Despite having fathered more than twenty children, when King Henry I of England died in 1135, he left no surviving legitimate sons. He bequeathed his kingdom to his daughter Matilda, but common citizenry and powerful nobles alike rejected her in favor of Henry's nephew, Stephen of Blois, who was crowned King in 1135. However, Matilda had her supporters, and a civil war called the Anarchy broke out between the two factions.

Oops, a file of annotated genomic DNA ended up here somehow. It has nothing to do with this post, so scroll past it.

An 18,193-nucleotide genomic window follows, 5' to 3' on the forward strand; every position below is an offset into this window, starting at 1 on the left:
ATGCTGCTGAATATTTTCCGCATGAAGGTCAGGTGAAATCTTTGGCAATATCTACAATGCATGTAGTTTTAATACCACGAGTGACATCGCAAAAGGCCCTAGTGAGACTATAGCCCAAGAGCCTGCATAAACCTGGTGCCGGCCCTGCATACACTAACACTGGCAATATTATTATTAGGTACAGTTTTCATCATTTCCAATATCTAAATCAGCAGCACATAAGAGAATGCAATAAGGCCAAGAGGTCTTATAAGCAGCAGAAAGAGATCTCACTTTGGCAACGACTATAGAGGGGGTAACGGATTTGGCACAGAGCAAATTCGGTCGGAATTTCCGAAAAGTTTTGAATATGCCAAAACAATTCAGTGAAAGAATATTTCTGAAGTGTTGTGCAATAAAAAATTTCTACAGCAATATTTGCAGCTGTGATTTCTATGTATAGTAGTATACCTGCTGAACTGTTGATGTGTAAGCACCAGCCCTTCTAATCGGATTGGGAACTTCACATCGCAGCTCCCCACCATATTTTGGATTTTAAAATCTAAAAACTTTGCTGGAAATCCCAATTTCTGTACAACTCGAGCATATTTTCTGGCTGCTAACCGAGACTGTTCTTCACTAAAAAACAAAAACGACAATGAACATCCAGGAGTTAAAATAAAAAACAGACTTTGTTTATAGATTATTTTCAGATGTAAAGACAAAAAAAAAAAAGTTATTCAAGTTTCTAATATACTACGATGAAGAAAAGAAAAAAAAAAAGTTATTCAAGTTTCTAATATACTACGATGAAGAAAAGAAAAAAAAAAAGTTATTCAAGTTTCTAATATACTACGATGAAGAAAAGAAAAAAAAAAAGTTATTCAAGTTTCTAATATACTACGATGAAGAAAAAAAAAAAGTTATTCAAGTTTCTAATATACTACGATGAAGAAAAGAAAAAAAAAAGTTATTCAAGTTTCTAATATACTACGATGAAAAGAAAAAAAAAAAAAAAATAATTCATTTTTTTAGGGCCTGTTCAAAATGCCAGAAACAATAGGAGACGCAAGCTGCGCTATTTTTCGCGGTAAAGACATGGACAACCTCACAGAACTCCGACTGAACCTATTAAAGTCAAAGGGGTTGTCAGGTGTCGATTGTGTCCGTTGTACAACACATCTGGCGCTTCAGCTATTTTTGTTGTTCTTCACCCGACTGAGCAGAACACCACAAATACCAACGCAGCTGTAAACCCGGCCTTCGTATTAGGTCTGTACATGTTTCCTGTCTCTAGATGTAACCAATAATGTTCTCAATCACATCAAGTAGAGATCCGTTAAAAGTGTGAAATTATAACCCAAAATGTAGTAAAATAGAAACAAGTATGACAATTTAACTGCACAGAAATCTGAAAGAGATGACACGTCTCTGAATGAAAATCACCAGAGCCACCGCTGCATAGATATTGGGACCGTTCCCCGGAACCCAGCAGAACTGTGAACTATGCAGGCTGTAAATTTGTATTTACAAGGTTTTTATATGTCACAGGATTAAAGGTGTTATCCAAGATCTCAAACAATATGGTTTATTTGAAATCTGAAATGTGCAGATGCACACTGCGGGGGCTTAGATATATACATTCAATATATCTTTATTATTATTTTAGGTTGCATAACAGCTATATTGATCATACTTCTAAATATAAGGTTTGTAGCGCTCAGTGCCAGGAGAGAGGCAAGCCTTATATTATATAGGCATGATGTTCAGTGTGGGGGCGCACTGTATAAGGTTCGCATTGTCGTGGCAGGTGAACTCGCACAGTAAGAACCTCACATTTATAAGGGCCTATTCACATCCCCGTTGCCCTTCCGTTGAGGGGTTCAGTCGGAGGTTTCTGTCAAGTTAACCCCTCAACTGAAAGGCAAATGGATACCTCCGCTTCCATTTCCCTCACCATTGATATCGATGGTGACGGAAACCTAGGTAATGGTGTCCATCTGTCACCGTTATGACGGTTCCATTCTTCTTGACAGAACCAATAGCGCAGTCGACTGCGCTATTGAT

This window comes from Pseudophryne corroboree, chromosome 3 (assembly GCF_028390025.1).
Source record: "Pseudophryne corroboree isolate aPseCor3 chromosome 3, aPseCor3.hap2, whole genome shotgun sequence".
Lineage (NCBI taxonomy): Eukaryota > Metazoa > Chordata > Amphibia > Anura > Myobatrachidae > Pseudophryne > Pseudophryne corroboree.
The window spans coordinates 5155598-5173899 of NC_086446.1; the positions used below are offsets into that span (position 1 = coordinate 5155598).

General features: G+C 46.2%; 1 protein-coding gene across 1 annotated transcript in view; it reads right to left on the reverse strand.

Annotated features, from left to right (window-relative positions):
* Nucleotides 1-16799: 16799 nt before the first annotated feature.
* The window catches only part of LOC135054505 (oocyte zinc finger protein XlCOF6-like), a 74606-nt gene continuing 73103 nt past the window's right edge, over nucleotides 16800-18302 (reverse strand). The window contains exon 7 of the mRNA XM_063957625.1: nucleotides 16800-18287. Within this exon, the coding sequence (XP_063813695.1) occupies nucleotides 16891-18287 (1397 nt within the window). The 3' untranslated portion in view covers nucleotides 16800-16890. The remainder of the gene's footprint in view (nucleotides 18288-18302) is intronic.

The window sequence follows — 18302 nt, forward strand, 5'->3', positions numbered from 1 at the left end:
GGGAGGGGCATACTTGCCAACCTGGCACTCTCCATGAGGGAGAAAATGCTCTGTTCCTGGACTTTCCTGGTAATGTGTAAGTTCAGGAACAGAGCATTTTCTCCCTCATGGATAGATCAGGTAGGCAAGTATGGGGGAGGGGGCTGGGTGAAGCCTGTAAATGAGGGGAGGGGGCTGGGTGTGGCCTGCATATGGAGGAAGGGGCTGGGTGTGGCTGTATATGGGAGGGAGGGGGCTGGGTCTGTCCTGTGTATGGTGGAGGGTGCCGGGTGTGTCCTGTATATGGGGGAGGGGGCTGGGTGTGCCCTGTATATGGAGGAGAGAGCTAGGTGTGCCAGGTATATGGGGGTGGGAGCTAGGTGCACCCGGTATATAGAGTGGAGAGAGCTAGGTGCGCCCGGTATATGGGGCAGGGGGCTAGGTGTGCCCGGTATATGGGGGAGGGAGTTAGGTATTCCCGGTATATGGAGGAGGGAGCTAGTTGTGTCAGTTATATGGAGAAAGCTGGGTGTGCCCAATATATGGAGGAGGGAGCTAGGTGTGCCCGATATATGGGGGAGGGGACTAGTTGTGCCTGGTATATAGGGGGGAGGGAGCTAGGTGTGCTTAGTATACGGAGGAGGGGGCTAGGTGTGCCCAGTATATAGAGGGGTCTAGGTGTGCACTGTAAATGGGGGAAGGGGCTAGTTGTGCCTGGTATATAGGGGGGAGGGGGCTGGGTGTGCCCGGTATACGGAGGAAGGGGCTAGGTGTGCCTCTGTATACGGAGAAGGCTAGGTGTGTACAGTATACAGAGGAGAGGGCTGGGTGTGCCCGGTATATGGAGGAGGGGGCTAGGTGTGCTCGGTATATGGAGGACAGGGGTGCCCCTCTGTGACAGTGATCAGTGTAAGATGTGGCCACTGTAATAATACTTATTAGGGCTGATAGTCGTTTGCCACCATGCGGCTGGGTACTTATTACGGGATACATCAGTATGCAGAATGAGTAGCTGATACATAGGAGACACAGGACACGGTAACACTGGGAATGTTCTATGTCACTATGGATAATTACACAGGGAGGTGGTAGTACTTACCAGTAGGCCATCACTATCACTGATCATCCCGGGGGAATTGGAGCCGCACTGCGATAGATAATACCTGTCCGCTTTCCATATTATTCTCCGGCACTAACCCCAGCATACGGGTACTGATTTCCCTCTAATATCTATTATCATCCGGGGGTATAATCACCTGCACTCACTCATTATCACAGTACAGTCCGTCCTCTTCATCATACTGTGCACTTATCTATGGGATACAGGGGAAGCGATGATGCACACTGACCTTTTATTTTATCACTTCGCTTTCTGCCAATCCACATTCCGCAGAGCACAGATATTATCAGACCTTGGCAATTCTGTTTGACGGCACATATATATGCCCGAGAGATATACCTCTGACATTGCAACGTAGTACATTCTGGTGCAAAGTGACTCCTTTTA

After nine Crusades spanning nearly 200 years, the successful Muslim Siege of Acre finally expelled the Christian armies from the Middle Eastern coast in 1291. Over time, Turkish armies spread westward, intent on spreading their religion throughout Europe. In 1453, Turks captured the mighty Byzantine city of Constantinople, opening a gateway to the west. In 1523, the Ottoman Empire under 28-year-old Sultan Suleiman the Magnificent besieged the island of Rhodes, at the time defended by order of the Knights Hospitaller, off the southwest coast of Asia Minor. Despite a valiant stand, the Knights eventually ran out of supplies and were forced to withdraw, first to Crete, and then to island of Malta, just south of Sicily. In the years that followed, the Christian Mediterranean kingdoms were under near-constant assault by the Ottoman forces, most notably by ships commanded by the infamous corsair Turgut Reis. In 1551, Reis invaded Malta, but after only a few days, he abandoned the attempt and seized and ravaged the neighboring island of Gozo instead.